India has challenges ahead to make finance environmentally responsible but RBI has made a beginning
Dr Megha Jain and Dr Palakh Jain | June 3, 2023
Green Banking is an initiative taken by the banks to promote environment-friendly practices and reduce carbon footprint of their activities. Green financing (a part of ‘Green Banking’) is a broad term that can refer to a financial investment flowing into sustainable development projects and initiatives, environmental products, and policies that encourage the development of a more sustainable economy. Another important aspect of green banking is ‘Green Taxonomy’ which provides a catalogue/ dictionary to define what exactly could be termed environmentally sustainable investments. Green taxonomy enables companies and investors to make better and more informed choices.
Environmental, Social, and Governance (ESG) is a prominent aspect of green banking. It has evolved in recent years to meet the demands of institutional and retail investors, as well as several public sector authorities, that aim to better towards incorporating long-term financial risks and opportunities into their investment decision-making processes to generate long-term values. The banking industry is one of the key areas responsible for the economic growth of a nation, but owing to globalisation, a phenomenon of sequential prostration for the implementation of minimum global banking regulation standards to avoid cross-country impact of banking disruptions or crises arises.
Green Banking too has its roots attached to Basel Principles (Norms) of Responsible Banking. The first set of Basel Accord, popularly known as ‘Basel-I’ was issued in 1988 with a primary focus on credit risks. It proposed the creation of a banking asset classification system on the basis of an inherent risk of the asset. The Basel-I principles, further revised in 2004, categorised as Basel-II norms, are intended to create a uniform international standard on the amount of capital that banks need to guard themselves against financial and operational risks. The third revision is at its nascent stage of implementation under Basel-III norms, recently implemented in 2018. It calls for greater strengthening of capital requirements, bank liquidity, and bank leverage.
Apart from these, there are two aspects: the Sustainable Banking Network (SBN) and Network of Central Banks and Supervisors for Greening the Financial System (NGFS). ‘Sustainable Banking Network’ is an informal and exclusive group of banking regulators and associations that are interested in sustainable banking policies, guidelines, and practices. Its main objective is to facilitate the collective learning of its members to support them in policy development to create drivers for sustainable finance practices. NGFS is a group of central banks committed to sharing best practices contributing to the development of climate – and environment-related risk management in the financial sector and mobilizing mainstream finance to support the transition toward a sustainable economy.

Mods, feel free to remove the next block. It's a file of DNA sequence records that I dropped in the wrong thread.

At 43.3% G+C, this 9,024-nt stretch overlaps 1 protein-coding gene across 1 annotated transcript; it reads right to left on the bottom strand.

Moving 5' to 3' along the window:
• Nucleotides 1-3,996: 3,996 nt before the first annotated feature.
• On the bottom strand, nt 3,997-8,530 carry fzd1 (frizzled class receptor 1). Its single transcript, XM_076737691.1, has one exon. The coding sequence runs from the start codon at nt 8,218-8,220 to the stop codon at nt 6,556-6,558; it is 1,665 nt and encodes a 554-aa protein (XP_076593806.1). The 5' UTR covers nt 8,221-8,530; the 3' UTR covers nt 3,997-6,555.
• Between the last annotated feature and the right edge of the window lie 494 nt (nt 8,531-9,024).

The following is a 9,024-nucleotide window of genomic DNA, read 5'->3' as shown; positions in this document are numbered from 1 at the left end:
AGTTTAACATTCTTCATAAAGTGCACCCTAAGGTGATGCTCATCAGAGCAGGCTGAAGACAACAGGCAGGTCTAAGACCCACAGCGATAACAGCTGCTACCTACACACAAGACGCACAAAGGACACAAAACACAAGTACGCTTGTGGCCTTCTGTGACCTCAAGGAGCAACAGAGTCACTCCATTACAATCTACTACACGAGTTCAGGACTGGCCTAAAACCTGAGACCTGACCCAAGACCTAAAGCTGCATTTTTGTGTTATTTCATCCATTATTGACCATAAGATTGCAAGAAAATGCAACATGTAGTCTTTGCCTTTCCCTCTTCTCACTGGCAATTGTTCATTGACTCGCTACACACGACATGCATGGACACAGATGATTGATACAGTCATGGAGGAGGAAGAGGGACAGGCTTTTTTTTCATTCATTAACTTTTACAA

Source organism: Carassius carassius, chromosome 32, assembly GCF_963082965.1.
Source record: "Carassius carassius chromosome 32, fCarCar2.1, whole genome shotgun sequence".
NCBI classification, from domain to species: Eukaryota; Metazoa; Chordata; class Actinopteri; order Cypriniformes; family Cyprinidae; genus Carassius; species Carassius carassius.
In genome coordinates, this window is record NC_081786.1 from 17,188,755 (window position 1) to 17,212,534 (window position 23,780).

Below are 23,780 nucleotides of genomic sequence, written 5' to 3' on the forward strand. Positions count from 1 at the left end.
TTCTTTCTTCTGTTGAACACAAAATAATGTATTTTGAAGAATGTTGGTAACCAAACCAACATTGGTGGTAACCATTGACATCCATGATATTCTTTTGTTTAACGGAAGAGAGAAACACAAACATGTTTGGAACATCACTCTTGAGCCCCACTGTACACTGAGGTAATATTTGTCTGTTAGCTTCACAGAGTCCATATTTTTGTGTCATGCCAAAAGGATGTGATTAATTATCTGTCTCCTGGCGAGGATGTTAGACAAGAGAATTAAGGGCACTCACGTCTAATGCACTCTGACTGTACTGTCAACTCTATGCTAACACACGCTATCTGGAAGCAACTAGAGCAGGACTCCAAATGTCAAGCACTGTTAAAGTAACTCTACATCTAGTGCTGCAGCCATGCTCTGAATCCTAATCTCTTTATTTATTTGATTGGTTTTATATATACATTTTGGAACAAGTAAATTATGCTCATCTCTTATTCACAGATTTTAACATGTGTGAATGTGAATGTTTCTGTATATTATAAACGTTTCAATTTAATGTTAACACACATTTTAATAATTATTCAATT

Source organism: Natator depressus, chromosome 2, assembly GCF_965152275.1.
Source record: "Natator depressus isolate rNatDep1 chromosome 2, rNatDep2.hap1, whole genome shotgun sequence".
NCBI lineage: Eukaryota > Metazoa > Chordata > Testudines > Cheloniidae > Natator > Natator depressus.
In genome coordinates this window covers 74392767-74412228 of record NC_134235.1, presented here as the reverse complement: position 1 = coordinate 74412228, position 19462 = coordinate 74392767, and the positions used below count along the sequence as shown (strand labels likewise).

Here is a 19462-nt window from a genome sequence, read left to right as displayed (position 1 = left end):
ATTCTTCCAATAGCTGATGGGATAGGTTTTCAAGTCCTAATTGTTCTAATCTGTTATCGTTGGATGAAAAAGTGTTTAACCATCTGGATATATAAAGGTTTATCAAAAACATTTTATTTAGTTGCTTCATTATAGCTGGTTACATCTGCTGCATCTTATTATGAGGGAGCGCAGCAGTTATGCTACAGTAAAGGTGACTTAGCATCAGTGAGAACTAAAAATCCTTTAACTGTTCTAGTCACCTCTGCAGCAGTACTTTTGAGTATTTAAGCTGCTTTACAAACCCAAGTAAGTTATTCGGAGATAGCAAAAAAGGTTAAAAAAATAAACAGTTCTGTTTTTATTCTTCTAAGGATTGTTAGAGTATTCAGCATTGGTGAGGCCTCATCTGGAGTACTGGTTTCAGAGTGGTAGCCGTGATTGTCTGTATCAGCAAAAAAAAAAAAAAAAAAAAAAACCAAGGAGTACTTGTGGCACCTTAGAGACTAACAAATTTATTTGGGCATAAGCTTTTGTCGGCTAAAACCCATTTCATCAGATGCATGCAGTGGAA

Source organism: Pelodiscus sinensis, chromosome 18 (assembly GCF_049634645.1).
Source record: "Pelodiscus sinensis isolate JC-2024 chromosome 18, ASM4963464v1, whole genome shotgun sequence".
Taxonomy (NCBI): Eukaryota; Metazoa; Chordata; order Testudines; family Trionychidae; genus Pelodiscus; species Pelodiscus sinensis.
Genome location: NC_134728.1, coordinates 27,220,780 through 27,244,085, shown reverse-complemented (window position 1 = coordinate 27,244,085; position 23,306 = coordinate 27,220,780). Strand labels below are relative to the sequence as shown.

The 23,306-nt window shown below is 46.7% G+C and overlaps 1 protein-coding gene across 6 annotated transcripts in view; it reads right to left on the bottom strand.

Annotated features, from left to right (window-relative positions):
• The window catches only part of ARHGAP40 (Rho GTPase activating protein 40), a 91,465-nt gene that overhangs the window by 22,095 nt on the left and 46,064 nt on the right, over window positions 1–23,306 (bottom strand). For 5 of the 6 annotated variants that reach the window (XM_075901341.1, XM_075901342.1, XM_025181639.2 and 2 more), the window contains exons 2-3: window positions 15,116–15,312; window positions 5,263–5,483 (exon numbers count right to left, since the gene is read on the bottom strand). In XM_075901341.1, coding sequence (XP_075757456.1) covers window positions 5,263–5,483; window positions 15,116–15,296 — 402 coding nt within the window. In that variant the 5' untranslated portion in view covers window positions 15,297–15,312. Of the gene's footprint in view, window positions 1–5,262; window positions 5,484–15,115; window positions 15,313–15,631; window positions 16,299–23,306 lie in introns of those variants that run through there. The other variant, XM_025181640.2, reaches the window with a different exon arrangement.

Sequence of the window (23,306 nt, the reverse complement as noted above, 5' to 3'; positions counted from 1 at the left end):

Given this background, green banking works to enhance the green activities by the banks and financial institutions to find an intersection of financial risk capacity with climate physical, transition, and liability risks (NGFS Report on Climate Change and Credit Ratings, 2022). The intersection of the above two has no precedence and hence some of the FIs and Banks are indulging in activities that are diluting the entire fundamentals of green banking under a green blended finance framework. One such activity includes ‘Green Washing’, which normally refers to the practice of construing an activity as more environmentally friendly than it actually is. In that, it compares with its precursor concept of ‘whitewashing’ which signifies money laundering. Green washing is a smart technique exercised by institutions in the form of hidden trade-offs, misleading silence, fake NGO endorsements, false labels, vagueness in claims, and claims without proof. Due to recent incidents and greater awareness in the field of green washing, regulations by NGFS, established philosophies by taxonomies of EU, China, CBI, etc. are providing references to curb such malaise activities.
A country like India has its own challenges to make green banking work efficiently. It’s practically difficult for India to do so before the central bank, RBI, implements Basel-II norms on its 18 principles given under revised norms of the Accord. Many European nations have successfully implemented the Basel-II reforms. India, however, came up with a working paper, released by RBI in April 2023, urging commercial banks and other financial institutions to issue green loan deposits which are to be implemented from June 2023.
Dr Megha Jain is Assistant Professor, Shyam Lal College (M), University of Delhi, and Dr Palakh Jain is Associate Professor, Bennett University, and Sr Visiting Fellow, Pahle India Foundation.
The write-up reflects the authors’ own opinion and compilation with no association to any of the institutions.
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